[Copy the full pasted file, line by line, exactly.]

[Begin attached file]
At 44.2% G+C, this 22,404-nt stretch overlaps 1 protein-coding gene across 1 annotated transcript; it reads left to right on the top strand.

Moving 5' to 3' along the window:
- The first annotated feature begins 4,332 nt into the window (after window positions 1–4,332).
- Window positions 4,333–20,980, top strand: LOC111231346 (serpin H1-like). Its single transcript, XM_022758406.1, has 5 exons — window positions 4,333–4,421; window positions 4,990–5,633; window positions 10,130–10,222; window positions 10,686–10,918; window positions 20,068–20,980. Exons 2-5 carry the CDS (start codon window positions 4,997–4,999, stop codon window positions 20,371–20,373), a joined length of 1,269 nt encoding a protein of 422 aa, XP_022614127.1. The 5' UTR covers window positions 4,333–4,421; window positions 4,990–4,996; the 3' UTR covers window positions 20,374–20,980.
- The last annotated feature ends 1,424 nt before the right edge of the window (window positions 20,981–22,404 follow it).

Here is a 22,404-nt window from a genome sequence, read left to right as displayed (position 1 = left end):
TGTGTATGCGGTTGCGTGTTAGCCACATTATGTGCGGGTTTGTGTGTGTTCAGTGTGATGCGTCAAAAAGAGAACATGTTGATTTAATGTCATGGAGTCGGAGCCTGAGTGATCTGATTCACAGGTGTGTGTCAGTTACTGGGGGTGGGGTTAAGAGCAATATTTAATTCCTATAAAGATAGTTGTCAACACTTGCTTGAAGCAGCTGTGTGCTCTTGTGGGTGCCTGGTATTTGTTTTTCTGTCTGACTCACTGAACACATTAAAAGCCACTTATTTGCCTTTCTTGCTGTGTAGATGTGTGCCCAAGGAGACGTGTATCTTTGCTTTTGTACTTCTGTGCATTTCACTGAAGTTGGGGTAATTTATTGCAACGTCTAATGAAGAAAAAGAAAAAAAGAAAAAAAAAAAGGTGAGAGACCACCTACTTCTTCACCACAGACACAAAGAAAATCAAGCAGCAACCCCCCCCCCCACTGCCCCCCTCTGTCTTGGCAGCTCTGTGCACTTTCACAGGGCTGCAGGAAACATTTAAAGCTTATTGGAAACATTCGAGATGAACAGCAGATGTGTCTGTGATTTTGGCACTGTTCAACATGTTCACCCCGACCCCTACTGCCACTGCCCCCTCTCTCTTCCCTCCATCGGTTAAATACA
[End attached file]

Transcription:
At 44.2% G+C, this 22,404-nt stretch overlaps 1 protein-coding gene across 1 annotated transcript; it reads left to right on the top strand.

Moving 5' to 3' along the window:
- The first annotated feature begins 4,332 nt into the window (after window positions 1–4,332).
- Window positions 4,333–20,980, top strand: LOC111231346 (serpin H1-like). Its single transcript, XM_022758406.1, has 5 exons — window positions 4,333–4,421; window positions 4,990–5,633; window positions 10,130–10,222; window positions 10,686–10,918; window positions 20,068–20,980. Exons 2-5 carry the CDS (start codon window positions 4,997–4,999, stop codon window positions 20,371–20,373), a joined length of 1,269 nt encoding a protein of 422 aa, XP_022614127.1. The 5' UTR covers window positions 4,333–4,421; window positions 4,990–4,996; the 3' UTR covers window positions 20,374–20,980.
- The last annotated feature ends 1,424 nt before the right edge of the window (window positions 20,981–22,404 follow it).

Here is a 22,404-nt window from a genome sequence, read left to right as displayed (position 1 = left end):
TGTGTATGCGGTTGCGTGTTAGCCACATTATGTGCGGGTTTGTGTGTGTTCAGTGTGATGCGTCAAAAAGAGAACATGTTGATTTAATGTCATGGAGTCGGAGCCTGAGTGATCTGATTCACAGGTGTGTGTCAGTTACTGGGGGTGGGGTTAAGAGCAATATTTAATTCCTATAAAGATAGTTGTCAACACTTGCTTGAAGCAGCTGTGTGCTCTTGTGGGTGCCTGGTATTTGTTTTTCTGTCTGACTCACTGAACACATTAAAAGCCACTTATTTGCCTTTCTTGCTGTGTAGATGTGTGCCCAAGGAGACGTGTATCTTTGCTTTTGTACTTCTGTGCATTTCACTGAAGTTGGGGTAATTTATTGCAACGTCTAATGAAGAAAAAGAAAAAAAGAAAAAAAAAAAGGTGAGAGACCACCTACTTCTTCACCACAGACACAAAGAAAATCAAGCAGCAACCCCCCCCCCCACTGCCCCCCTCTGTCTTGGCAGCTCTGTGCACTTTCACAGGGCTGCAGGAAACATTTAAAGCTTATTGGAAACATTCGAGATGAACAGCAGATGTGTCTGTGATTTTGGCACTGTTCAACATGTTCACCCCGACCCCTACTGCCACTGCCCCCTCTCTCTTCCCTCCATCGGTTAAATACA